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Camallanus Worms

Mikaila31

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Well sadly I suddenly lost a very nice angelfish to this intestinal parasite last night. I've had this fish for about a month and it behaved just fine the entire time. It was locally bred so unfortunately escaped quarantine as this is the first time I have ever had a problem with a club fish. It was laying on its side last night after a water change. I figured out its problem about 15 minuets later. Camallanus worms which I've dealt with years ago. That diagnosis pretty much sealed its death sentence and it passed about 5 minuets later. Luckily I have the meds and stuff on had to deal with this disease. My levamisole powder expired 2 years ago but still seems to be active enough to get rid of these. I hate this disease as its almost impossible to detect till the first fish dies. On the bright side all the other fish are now guaranteed to live. Its easy and fast to get rid of as long as you have the right meds and the fish are not too heavily infected.

My only real concern is my caecilian is in this tank and will probably have to be put in a plastic bin while the tank is treated. While I love these guys there is #&(@ for information on them. I swear theres more information about the plant Mars then these guys, lets not even get into anything medical. Meaning I'm pretty much on my own. Since these camallanus worms were parasitizing the fish I'm going to assume they are fish-specific as far as host. Meaning the amphibian should not be able to get these ones. However if there is any organism bigger then a nematode somewhere out there in the world, there is likely a nematode that parasitizes it lol. He will likely be excluded from any treatment as I have no way of verifying if the med is safe on him.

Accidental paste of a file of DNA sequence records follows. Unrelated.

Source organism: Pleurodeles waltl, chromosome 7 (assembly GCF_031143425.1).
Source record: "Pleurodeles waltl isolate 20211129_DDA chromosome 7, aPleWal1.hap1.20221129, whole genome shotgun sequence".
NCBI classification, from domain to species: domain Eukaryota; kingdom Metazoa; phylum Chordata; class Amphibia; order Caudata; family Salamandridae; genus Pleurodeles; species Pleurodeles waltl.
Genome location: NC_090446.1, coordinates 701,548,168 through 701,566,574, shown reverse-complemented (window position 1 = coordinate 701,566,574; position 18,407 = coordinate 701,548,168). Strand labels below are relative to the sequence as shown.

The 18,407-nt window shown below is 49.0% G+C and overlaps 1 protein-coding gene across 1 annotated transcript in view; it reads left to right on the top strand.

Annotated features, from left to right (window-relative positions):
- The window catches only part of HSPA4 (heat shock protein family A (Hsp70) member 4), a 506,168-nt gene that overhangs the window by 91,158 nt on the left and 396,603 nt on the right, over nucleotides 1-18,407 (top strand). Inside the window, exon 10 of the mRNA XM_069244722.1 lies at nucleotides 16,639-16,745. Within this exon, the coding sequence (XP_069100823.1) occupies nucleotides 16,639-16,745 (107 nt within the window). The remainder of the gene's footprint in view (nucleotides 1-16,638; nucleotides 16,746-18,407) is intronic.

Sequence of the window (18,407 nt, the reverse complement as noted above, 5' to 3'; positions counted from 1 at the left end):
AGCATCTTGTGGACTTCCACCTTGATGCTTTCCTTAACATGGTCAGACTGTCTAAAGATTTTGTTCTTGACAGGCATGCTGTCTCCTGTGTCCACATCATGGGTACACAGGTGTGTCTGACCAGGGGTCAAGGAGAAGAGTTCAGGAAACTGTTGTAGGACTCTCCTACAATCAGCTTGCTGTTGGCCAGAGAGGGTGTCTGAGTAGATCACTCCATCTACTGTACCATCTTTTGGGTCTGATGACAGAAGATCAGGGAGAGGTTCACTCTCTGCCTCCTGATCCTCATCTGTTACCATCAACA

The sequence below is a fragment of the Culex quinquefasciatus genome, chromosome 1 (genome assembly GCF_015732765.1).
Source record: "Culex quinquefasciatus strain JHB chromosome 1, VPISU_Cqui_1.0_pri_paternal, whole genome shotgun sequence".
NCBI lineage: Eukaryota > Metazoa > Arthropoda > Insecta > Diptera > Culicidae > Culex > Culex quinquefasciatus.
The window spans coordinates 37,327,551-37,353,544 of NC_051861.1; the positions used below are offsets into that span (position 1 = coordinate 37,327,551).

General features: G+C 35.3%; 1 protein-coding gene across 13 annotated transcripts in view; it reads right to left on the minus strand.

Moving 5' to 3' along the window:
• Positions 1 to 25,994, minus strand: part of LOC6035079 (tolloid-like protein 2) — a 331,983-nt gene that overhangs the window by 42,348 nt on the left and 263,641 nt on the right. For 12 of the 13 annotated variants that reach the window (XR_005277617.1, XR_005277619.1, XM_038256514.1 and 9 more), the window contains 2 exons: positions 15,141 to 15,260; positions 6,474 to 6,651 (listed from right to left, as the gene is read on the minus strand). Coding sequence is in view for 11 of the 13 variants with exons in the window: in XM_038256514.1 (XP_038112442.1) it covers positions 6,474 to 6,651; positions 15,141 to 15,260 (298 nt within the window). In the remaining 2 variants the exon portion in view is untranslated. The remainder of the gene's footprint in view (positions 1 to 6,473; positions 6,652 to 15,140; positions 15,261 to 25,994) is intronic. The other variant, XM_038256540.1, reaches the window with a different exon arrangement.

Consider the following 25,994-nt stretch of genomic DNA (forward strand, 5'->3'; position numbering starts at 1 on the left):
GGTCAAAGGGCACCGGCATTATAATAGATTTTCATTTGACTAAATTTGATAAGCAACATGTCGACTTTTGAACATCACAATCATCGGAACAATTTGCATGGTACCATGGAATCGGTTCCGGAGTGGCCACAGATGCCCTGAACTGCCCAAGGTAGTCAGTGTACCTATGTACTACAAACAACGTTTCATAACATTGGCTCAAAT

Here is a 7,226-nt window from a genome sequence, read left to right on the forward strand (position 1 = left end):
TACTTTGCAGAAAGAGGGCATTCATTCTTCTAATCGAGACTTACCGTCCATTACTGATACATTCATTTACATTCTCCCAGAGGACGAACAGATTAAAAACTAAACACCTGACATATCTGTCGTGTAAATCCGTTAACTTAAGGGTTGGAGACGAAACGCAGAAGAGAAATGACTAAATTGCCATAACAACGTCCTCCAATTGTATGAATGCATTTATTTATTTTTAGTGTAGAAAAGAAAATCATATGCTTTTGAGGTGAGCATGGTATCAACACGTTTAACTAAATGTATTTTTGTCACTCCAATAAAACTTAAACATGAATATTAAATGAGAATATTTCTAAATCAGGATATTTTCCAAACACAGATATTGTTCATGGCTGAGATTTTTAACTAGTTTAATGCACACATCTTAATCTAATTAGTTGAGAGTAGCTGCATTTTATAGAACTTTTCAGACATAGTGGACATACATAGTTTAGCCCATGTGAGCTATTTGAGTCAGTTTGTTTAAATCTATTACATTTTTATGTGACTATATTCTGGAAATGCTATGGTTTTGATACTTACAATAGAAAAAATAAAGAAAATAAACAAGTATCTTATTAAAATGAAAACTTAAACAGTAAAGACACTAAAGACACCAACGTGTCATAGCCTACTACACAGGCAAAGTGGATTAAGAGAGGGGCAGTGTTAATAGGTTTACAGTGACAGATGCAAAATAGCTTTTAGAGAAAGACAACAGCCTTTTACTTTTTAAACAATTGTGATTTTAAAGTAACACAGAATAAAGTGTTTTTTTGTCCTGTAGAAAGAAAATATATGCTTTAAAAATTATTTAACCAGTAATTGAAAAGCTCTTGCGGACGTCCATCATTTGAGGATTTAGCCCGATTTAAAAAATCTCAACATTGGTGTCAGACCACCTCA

So I had a dead fish full of worms. It was a nice perfect example too. Being a senior bio-major I did the most obvious thing one would do(to me anyway). I took it to one of the lab rooms and examined it. The zoology professors loved the worms and I left the dead fish and not-dead worms with them. Thought I would share what I captured with you guys though. Now these worms were treated with levamisole HCl which paralyzes them but does not kill them. There were a lot of mature females with young. A video can be watched here.









 

eaglesaquarium

Life, Liberty & Pursuit of the perfect fish tank
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Thank you for sharing... I think. :unsure:
 

Tolak

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What I find interesting is that levamisole paralyzes the adult, but not the young it's carrying. This means there's some sort of barrier there that it doesn't cross. Cool vid! :good:
 

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